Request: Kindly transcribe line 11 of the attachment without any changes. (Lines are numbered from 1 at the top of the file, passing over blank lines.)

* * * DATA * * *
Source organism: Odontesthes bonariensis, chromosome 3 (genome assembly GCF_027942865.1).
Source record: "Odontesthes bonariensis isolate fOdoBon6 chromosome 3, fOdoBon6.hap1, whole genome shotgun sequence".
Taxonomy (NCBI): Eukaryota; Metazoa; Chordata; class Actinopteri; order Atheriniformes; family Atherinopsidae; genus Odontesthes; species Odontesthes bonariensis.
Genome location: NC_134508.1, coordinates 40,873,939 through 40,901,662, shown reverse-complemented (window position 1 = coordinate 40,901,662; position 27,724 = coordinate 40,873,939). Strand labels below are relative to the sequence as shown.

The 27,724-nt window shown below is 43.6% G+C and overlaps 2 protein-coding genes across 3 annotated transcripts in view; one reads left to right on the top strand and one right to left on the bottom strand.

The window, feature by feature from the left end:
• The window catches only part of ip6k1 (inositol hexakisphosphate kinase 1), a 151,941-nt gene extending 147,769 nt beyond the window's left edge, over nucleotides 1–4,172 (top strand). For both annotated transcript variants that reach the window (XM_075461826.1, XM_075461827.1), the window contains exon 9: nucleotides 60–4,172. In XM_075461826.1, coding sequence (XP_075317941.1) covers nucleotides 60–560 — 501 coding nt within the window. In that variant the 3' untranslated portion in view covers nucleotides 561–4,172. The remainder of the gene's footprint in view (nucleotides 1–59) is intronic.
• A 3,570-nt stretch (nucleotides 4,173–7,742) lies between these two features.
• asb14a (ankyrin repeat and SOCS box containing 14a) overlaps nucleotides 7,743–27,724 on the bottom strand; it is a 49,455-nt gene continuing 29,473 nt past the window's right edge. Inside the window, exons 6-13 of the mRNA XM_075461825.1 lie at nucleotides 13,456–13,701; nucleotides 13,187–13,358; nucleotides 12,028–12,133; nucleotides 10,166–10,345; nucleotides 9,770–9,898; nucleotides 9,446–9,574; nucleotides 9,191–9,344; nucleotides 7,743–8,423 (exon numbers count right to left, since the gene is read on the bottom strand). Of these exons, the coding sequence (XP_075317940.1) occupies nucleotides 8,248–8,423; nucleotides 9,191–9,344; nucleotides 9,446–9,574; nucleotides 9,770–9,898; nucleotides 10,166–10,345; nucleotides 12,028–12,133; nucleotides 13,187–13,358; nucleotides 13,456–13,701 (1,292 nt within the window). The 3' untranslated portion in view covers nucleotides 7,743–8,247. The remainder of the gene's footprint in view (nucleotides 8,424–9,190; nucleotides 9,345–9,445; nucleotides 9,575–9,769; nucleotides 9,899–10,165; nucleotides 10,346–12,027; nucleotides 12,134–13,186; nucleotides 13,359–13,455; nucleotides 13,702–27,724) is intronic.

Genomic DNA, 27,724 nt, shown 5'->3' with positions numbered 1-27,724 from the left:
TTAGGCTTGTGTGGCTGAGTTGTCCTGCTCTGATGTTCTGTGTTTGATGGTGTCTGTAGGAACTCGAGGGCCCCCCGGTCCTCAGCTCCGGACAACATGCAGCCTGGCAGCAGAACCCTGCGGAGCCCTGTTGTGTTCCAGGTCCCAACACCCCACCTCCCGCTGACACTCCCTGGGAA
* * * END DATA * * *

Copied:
TTAGGCTTGTGTGGCTGAGTTGTCCTGCTCTGATGTTCTGTGTTTGATGGTGTCTGTAGGAACTCGAGGGCCCCCCGGTCCTCAGCTCCGGACAACATGCAGCCTGGCAGCAGAACCCTGCGGAGCCCTGTTGTGTTCCAGGTCCCAACACCCCACCTCCCGCTGACACTCCCTGGGAA